Widgets Magazine

Stanford begins major curriculum study

A top-level effort by the University to examine — and likely reshape — the undergraduate curriculum is officially underway.

The Study of Undergraduate Education at Stanford University (SUES) will attempt to achieve two objectives: articulating the goals and mission of undergraduate education on the Farm, and translating that philosophy into a set of practical recommendations regarding University-wide educational requirements.

These recommendations, though at least a year and a half away, could potentially remake the fundamental experience of Stanford undergraduates for a generation — or, alternately, solidify its current shape for years to come.

While setting the requirements for earning a major will remain the responsibility of individual departments, SUES will be expected to address the other issues that make up the undergraduate academic experience, including but not limited to current requirements for writing, breadth, distribution, citizenship and foreign language. SUES will also assess the role of programs like freshman and sophomore seminars, Introduction to the Humanities and the Program in Writing and Rhetoric.

Stanford’s last similar effort was 1994’s Commission on Undergraduate Education (CUE), which at the time “undertook the first comprehensive study of Stanford’s undergraduate program in 25 years.” Driving the new effort of SUES are Provost John Etchemendy and Vice Provost for Undergraduate Education John Bravman ‘79, M.S. ’81, Ph.D. ’85. The formal charge for SUES, co-written by the two, argues for the new effort as a necessity and a responsibility for a different world and an evolved institution.

“It is approaching 15 years since the current curriculum was designed,” the charge reads. “During this time, our world, our students and Stanford University have changed — profoundly so in some instances. It is time to review our curriculum, to reaffirm or revise our goals for an undergraduate education and to ensure our requirements reflect our stated goals.”

“Much has changed in the 15 years since the Commission,” the charge continues. “The growing social, political, economic and ecological interconnectedness of the world certainly challenges us to look more broadly at what it means to be an educated citizen.”

James Campbell Ph.D. ‘89, a history professor, and Harry Elam, drama chair and humanities professor, will co-chair the 15-member SUES Task Force committee.

Elam, who has been at Stanford since 1990, has been active in issues affecting undergraduates since that time and has served as senior associate vice provost for undergraduate education. Campbell studied at Stanford in graduate school and lectured during the 1988-1989 academic year, but departed for work at other institutions. He returned to the Farm as a tenured professor in 2008, leaving Brown University, where he chaired the university’s Steering Committee on Slavery & Justice.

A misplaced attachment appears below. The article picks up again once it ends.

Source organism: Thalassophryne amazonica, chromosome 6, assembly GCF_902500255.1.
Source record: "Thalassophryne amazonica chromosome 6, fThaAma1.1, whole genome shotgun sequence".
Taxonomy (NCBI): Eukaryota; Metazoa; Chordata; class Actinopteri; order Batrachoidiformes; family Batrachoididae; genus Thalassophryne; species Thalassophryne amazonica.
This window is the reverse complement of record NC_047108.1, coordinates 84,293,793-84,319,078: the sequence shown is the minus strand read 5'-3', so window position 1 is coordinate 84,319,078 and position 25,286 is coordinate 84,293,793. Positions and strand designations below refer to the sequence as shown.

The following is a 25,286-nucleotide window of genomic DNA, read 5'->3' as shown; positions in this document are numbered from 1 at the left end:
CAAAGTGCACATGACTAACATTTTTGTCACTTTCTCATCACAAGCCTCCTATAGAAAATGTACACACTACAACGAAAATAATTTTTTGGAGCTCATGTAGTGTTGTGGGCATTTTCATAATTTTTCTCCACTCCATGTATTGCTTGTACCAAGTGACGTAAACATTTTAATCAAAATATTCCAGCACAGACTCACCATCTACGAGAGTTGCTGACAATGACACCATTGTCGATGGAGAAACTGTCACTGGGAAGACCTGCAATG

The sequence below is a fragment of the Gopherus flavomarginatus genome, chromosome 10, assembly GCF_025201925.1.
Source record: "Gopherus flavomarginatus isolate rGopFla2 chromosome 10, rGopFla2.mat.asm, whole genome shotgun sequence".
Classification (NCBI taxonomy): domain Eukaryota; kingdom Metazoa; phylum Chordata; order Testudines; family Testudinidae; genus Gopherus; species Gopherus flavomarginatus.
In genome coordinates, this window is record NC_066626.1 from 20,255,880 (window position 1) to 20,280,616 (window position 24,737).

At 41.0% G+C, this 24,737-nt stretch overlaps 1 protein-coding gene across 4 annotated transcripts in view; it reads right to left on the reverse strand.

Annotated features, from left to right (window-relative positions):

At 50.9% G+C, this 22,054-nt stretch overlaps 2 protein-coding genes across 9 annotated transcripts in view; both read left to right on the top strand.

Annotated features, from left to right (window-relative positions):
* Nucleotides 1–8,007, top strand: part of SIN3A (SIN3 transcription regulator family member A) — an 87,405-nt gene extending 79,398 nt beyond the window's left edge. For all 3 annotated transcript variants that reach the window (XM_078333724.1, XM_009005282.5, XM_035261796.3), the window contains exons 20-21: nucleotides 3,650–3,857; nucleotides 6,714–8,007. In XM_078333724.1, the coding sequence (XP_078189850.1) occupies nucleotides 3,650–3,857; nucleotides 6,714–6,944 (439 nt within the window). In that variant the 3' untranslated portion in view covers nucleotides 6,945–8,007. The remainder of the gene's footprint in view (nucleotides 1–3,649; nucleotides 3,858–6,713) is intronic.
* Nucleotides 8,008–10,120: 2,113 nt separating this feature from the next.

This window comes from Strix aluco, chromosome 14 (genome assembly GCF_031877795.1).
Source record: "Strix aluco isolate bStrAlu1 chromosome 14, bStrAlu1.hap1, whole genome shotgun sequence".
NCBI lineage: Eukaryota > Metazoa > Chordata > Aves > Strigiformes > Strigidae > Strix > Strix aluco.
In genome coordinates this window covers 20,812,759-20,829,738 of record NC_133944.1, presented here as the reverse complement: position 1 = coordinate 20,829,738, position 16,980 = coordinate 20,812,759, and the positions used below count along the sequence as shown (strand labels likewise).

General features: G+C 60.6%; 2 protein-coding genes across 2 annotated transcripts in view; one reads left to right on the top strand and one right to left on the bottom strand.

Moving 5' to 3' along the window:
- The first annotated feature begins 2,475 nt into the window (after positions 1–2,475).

The work of SUES will take at least a year and a half, according to Etchemendy. Its proposals are scheduled for presentation in the spring and Fall 2011 to the Committee on Undergraduate Standards and Policies and the Faculty Senate.

Speaking before the Senate, both Elam and Campbell emphasized that they, and other committee members, will enter the process with open minds.

“The work on SUES is not driven by any prescriptive agenda or any answers, but by a series of critical questions,” Elam said.

“I think we don’t do this with an agenda, or if there is one, we haven’t been informed of it,” Campbell said. “We are simply at a moment when the University has gone through really quite profound changes, and the society we live in has gone through profound changes — I think that it is time to see where we are, see what we require of our students [and] see whether the requirements as they currently exist are effective and coherent.”

Elam added that he hopes SUES will focus on building upon existing strengths at Stanford.

“We will also look at our peers and other external institutions to see what sort of innovative and exciting things are happening in terms of undergraduate requirements,” Elam said. “But most importantly, and significantly, we want to find something that is the right fit for Stanford — that works here, and is true to us.”

“What we do is a very good thing in terms of undergraduate education,” Elam added. “In fact, we’ve been a leader in that area, and it is our hope to continue that.”

The task force committee also includes two students: chemistry major Nayoung Woo ’12, and history and philosophy major Aysha Bagchi ’11, who is also a Daily columnist. In addition to Stephanie Kalfayan, vice provost for academic affairs, the rest of the committee membership is made up of 10 faculty members.

These 10 represent a range of disciplines involved in undergraduate education, including two professors from the social sciences, three from the natural sciences and two from engineering. Including Elam and Campbell, five of the 15 participants are humanities scholars — one-third of the total membership.

The complete faculty are: Lanier Anderson, philosophy; Jonathan Berger, music; Sarah Billington, civil and environmental engineering; Timothy Bresnahan, economics; Christopher Edwards, mechanical engineering; Susan McConnell, biology; Kathryn Moler, applied physics; Rob Reich, political science; Jennifer Summit, English; and Ravi Vakil, mathematics.

Scott Calvert, Sharon Palmer and LaCona Woltmon from the office of the Vice Provost of Undergraduate Education will also serve as SUES staff. SUES was first announced by Bravman in the fall in a presentation to the Faculty Senate.